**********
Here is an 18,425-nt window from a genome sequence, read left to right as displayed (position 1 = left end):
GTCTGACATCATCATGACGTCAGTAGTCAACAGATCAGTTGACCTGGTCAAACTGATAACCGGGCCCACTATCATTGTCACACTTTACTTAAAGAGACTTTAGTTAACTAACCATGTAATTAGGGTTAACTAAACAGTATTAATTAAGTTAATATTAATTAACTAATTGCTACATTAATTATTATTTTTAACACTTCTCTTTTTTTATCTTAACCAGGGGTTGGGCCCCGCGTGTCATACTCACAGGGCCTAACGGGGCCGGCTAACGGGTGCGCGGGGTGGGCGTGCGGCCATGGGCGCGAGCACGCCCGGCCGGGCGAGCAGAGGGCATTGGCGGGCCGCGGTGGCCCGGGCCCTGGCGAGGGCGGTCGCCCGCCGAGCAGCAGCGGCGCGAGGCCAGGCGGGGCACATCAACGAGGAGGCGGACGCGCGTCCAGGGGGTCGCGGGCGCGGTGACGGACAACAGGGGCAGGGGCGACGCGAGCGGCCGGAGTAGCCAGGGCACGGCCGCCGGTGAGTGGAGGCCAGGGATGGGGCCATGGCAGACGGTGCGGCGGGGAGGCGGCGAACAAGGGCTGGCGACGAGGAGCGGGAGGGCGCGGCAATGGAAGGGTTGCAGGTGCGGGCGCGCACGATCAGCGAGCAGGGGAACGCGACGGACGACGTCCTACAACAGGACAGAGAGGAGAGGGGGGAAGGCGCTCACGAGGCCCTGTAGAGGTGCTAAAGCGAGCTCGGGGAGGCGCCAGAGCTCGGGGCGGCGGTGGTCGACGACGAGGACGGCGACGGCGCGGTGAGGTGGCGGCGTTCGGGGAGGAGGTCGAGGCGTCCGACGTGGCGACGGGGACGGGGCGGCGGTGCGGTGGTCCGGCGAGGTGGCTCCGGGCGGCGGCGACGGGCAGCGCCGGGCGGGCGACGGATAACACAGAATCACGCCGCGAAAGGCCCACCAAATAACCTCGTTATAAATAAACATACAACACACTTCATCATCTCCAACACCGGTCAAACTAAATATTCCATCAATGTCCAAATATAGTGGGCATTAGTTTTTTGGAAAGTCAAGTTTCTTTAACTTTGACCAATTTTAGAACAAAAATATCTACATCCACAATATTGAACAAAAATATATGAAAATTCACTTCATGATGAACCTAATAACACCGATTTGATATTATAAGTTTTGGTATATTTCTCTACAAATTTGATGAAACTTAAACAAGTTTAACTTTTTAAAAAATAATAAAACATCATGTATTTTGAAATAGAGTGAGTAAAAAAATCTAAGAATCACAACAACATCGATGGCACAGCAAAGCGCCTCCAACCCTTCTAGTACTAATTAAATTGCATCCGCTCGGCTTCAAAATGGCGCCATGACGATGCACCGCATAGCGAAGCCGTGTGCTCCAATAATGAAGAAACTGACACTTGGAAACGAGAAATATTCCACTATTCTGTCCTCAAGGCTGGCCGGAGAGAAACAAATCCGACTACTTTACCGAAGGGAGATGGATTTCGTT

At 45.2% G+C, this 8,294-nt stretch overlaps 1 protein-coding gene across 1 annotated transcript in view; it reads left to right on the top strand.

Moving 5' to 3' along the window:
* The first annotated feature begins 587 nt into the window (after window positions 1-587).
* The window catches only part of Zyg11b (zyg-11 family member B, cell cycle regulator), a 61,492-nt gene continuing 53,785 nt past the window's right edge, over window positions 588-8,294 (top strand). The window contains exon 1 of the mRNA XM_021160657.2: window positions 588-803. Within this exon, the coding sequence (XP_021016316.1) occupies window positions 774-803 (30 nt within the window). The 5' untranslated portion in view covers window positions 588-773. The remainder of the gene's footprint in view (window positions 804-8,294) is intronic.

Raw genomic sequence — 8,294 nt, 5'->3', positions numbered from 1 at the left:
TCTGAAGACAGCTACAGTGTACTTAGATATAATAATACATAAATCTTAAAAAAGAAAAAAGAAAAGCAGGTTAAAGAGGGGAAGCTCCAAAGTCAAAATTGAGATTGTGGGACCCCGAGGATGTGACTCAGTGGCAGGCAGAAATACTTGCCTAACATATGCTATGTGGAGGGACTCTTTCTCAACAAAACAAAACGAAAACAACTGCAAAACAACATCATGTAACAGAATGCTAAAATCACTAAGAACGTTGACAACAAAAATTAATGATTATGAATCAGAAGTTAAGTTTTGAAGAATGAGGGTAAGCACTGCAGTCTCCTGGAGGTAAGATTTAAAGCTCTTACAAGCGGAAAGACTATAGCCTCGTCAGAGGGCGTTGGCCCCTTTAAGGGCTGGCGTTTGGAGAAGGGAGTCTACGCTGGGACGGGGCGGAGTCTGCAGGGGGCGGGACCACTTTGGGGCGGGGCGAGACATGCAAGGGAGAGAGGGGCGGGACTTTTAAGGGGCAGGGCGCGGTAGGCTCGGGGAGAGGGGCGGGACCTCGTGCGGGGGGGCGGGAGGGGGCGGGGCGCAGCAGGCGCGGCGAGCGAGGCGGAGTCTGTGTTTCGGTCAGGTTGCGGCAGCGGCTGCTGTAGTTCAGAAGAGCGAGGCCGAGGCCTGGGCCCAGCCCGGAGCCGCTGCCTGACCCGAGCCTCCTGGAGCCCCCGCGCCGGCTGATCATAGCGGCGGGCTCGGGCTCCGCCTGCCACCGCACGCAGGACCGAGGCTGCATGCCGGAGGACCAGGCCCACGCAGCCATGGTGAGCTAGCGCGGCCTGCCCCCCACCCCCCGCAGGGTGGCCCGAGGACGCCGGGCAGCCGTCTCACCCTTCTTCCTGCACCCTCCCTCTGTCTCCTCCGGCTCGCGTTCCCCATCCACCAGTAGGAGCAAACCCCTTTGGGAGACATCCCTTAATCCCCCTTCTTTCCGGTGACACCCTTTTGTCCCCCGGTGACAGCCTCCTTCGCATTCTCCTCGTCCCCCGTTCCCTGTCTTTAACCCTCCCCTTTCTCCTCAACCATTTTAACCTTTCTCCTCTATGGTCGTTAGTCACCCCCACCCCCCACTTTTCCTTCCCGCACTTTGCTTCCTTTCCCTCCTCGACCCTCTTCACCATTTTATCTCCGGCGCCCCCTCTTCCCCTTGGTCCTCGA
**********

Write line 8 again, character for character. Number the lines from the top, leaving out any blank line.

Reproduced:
TCTGAAGACAGCTACAGTGTACTTAGATATAATAATACATAAATCTTAAAAAAGAAAAAAGAAAAGCAGGTTAAAGAGGGGAAGCTCCAAAGTCAAAATTGAGATTGTGGGACCCCGAGGATGTGACTCAGTGGCAGGCAGAAATACTTGCCTAACATATGCTATGTGGAGGGACTCTTTCTCAACAAAACAAAACGAAAACAACTGCAAAACAACATCATGTAACAGAATGCTAAAATCACTAAGAACGTTGACAACAAAAATTAATGATTATGAATCAGAAGTTAAGTTTTGAAGAATGAGGGTAAGCACTGCAGTCTCCTGGAGGTAAGATTTAAAGCTCTTACAAGCGGAAAGACTATAGCCTCGTCAGAGGGCGTTGGCCCCTTTAAGGGCTGGCGTTTGGAGAAGGGAGTCTACGCTGGGACGGGGCGGAGTCTGCAGGGGGCGGGACCACTTTGGGGCGGGGCGAGACATGCAAGGGAGAGAGGGGCGGGACTTTTAAGGGGCAGGGCGCGGTAGGCTCGGGGAGAGGGGCGGGACCTCGTGCGGGGGGGCGGGAGGGGGCGGGGCGCAGCAGGCGCGGCGAGCGAGGCGGAGTCTGTGTTTCGGTCAGGTTGCGGCAGCGGCTGCTGTAGTTCAGAAGAGCGAGGCCGAGGCCTGGGCCCAGCCCGGAGCCGCTGCCTGACCCGAGCCTCCTGGAGCCCCCGCGCCGGCTGATCATAGCGGCGGGCTCGGGCTCCGCCTGCCACCGCACGCAGGACCGAGGCTGCATGCCGGAGGACCAGGCCCACGCAGCCATGGTGAGCTAGCGCGGCCTGCCCCCCACCCCCCGCAGGGTGGCCCGAGGACGCCGGGCAGCCGTCTCACCCTTCTTCCTGCACCCTCCCTCTGTCTCCTCCGGCTCGCGTTCCCCATCCACCAGTAGGAGCAAACCCCTTTGGGAGACATCCCTTAATCCCCCTTCTTTCCGGTGACACCCTTTTGTCCCCCGGTGACAGCCTCCTTCGCATTCTCCTCGTCCCCCGTTCCCTGTCTTTAACCCTCCCCTTTCTCCTCAACCATTTTAACCTTTCTCCTCTATGGTCGTTAGTCACCCCCACCCCCCACTTTTCCTTCCCGCACTTTGCTTCCTTTCCCTCCTCGACCCTCTTCACCATTTTATCTCCGGCGCCCCCTCTTCCCCTTGGTCCTCGA